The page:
Strategically Authentic Communication
19 Jan Strategically Authentic Communication
To be successful in business communication, you must be authentic. Authenticity, though, is not magic. It is strategic. For any communication you have, here are three steps you can follow to be “strategically authentic.”
1 – Better understand your listeners. The best advice I give to clients is to remember that it’s not about you; it’s about the listeners, so before you speak, ask yourself:
- To whom are you speaking? What is their title?
- How much time do they have for you?
- What is your goal for the conversation? What do you think are the roadblocks to getting to your goal?
- How does your listener listen – do they want to get to the point or get all the information?
Apply these questions to how you prepare! You will find you have significantly better, more precise, and more successful communication.
2 – Have strategic communication. All communication is strategic in that you have something you need to achieve in every conversation you have. Every time you speak, you should keep a few things in mind. Human beings are pattern-seeking creatures who like repetition and clarity. Therefore, your communication should have a structure. At a minimum, every time you speak, include:
- a beginning, explaining how you want to talk about the topic,
- a reason people would want to give you their attention,
- a middle with all of the information, and
- an end where you recap.
We teach this repetitively because structure is the cornerstone of excellent communication, and because it’s difficult to learn and apply, it is often overlooked. Keep in mind, you won’t get better if you don’t try and fail.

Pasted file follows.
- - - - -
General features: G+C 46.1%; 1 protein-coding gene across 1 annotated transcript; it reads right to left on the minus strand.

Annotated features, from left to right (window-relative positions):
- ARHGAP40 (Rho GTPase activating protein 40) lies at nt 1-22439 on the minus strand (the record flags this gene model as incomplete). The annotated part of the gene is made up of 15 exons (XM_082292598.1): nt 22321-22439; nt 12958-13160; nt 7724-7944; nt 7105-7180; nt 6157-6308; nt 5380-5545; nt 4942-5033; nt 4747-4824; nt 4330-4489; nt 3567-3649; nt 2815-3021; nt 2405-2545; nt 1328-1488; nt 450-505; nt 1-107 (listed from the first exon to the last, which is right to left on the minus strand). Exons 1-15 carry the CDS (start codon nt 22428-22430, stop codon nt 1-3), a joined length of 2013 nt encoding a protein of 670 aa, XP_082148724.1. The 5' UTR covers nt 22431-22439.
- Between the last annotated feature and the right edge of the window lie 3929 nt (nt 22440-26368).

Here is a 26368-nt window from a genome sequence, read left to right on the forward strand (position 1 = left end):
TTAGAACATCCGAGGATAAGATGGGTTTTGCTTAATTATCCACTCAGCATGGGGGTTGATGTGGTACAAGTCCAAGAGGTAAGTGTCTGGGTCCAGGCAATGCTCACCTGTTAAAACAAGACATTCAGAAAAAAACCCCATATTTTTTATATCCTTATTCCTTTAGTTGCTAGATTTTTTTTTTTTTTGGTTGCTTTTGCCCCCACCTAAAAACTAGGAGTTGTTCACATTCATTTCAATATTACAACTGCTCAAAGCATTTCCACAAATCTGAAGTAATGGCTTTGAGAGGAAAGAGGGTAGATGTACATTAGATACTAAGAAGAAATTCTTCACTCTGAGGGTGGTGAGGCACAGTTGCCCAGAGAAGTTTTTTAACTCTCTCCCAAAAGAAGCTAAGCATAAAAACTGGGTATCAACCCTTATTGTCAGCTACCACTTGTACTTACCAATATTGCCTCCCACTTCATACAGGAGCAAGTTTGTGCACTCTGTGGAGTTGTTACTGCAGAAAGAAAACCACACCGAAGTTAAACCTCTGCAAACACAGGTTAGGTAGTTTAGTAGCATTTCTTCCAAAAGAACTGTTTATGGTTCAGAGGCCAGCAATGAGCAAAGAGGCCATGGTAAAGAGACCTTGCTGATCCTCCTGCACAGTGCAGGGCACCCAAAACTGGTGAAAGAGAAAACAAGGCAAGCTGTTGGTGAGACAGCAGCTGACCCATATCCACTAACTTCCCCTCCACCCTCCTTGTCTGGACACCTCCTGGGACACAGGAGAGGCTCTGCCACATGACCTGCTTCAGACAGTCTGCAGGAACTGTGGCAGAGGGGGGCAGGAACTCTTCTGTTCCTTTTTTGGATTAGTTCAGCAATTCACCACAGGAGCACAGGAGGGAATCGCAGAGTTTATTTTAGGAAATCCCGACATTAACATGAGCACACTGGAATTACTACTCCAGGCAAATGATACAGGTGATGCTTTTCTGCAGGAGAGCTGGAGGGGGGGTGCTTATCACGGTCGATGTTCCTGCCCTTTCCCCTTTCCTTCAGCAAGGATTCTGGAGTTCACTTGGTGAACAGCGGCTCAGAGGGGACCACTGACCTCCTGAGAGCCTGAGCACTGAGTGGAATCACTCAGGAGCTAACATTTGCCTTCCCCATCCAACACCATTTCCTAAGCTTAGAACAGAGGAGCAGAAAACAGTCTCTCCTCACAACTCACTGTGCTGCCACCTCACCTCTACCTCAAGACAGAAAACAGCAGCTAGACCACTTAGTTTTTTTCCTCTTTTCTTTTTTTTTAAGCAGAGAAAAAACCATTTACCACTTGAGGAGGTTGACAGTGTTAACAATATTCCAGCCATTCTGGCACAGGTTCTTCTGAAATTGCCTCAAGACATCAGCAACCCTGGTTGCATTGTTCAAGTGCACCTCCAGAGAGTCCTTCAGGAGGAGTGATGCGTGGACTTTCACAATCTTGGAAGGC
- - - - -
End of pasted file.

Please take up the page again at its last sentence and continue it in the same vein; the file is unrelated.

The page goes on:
3 – Remember, the goal is not to make people think your point is right, but simply to think about your point. When you speak, you are persuading. Usually, you are persuading through logic, emotions, or credibility. Think for a minute about people you work with and how much one or all persuade them of these factors. Now, if you know and you need something from one of these people, plan to persuade using the type of persuasion that works best for them. Remember, it’s not about you; it’s about them.
This is a fundamental introduction to how to be more effective at communication. I recommend you use all three steps, think about your listeners, be strategic, and remember your goal is for them to think about your point, not necessarily to agree immediately. If you work on these elements, you will be strategically authentic. If you want more tips on successful business communication, feel free to email or call me. I would love to help.